Running With The Land

Definition of 'Running With The Land'


The rights and covenants in a real estate deed that remain with the land, regardless of ownership. When rights and covenants run with the land, they are tied to the property (land) and not to the owner, and will move from deed to deed as the land is transferred from one owner to another.

Investopedia explains 'Running With The Land'


There are two types of covenants that are said to run with the land. An affirmative covenant states something that property owners are obligated to do. A restrictive covenant specifies something that property owners must refrain from doing. Owners are said to be "burdened" by affirmative covenants and must "enforce" restrictive covenants. An example of an affirmative covenant that would run with the land is that all homes must be at least a specified square footage. An example of a restrictive covenant that would run with the land might be that no livestock are permitted on the property. Covenants that run with the land are intended to guide orderly land development.



comments powered by Disqus
Hot Definitions
  1. Takeover

    A corporate action where an acquiring company makes a bid for an acquiree. If the target company is publicly traded, the acquiring company will make an offer for the outstanding shares.
  2. Harvest Strategy

    A strategy in which investment in a particular line of business is reduced or eliminated because the revenue brought in by additional investment would not warrant the expense. A harvest strategy is employed when a line of business is considered to be a cash cow, meaning that the brand is mature and is unlikely to grow if more investment is added.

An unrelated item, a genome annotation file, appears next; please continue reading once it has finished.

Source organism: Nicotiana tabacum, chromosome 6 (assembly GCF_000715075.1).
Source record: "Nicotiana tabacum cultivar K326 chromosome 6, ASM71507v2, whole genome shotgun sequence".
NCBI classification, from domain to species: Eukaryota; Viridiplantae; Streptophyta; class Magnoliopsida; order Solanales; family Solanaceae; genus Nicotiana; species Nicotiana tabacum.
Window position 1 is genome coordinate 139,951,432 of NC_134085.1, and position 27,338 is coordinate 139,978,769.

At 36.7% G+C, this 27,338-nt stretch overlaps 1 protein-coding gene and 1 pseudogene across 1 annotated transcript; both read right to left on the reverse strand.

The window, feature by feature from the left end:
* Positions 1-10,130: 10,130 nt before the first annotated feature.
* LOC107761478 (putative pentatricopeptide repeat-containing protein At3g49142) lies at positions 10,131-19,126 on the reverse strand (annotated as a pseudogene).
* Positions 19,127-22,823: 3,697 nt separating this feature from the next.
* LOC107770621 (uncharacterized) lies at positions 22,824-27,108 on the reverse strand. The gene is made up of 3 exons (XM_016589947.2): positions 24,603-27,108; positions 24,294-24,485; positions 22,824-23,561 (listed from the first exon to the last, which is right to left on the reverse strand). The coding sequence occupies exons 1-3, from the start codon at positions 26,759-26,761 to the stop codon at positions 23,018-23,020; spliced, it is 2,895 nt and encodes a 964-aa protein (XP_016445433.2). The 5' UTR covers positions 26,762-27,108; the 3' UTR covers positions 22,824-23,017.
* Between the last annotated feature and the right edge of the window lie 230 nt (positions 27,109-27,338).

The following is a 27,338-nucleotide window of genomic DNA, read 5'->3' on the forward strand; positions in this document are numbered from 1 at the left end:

3. Stop-Limit Order

    An order placed with a broker that combines the features of stop order with those of a limit order. A stop-limit order will be executed at a specified price (or better) after a given stop price has been reached. Once the stop price is reached, the stop-limit order becomes a limit order to buy (or sell) at the limit price or better.
  4. Pareto Principle

    A principle, named after economist Vilfredo Pareto, that specifies an unequal relationship between inputs and outputs. The principle states that, for many phenomena, 20% of invested input is responsible for 80% of the results obtained. Put another way, 80% of consequences stem from 20% of the causes.
  5. Pareto Principle

    A principle, named after economist Vilfredo Pareto, that specifies an unequal relationship between inputs and outputs. The principle states that, for many phenomena, 20% of invested input is responsible for 80% of the results obtained. Put another way, 80% of consequences stem from 20% of the causes.
  6. Budget Deficit

    A status of financial health in which expenditures exceed revenue. The term "budget deficit" is most commonly used to refer to government spending rather than business or individual spending. When referring to accrued federal government deficits, the term "national debt” is used.
Trading Center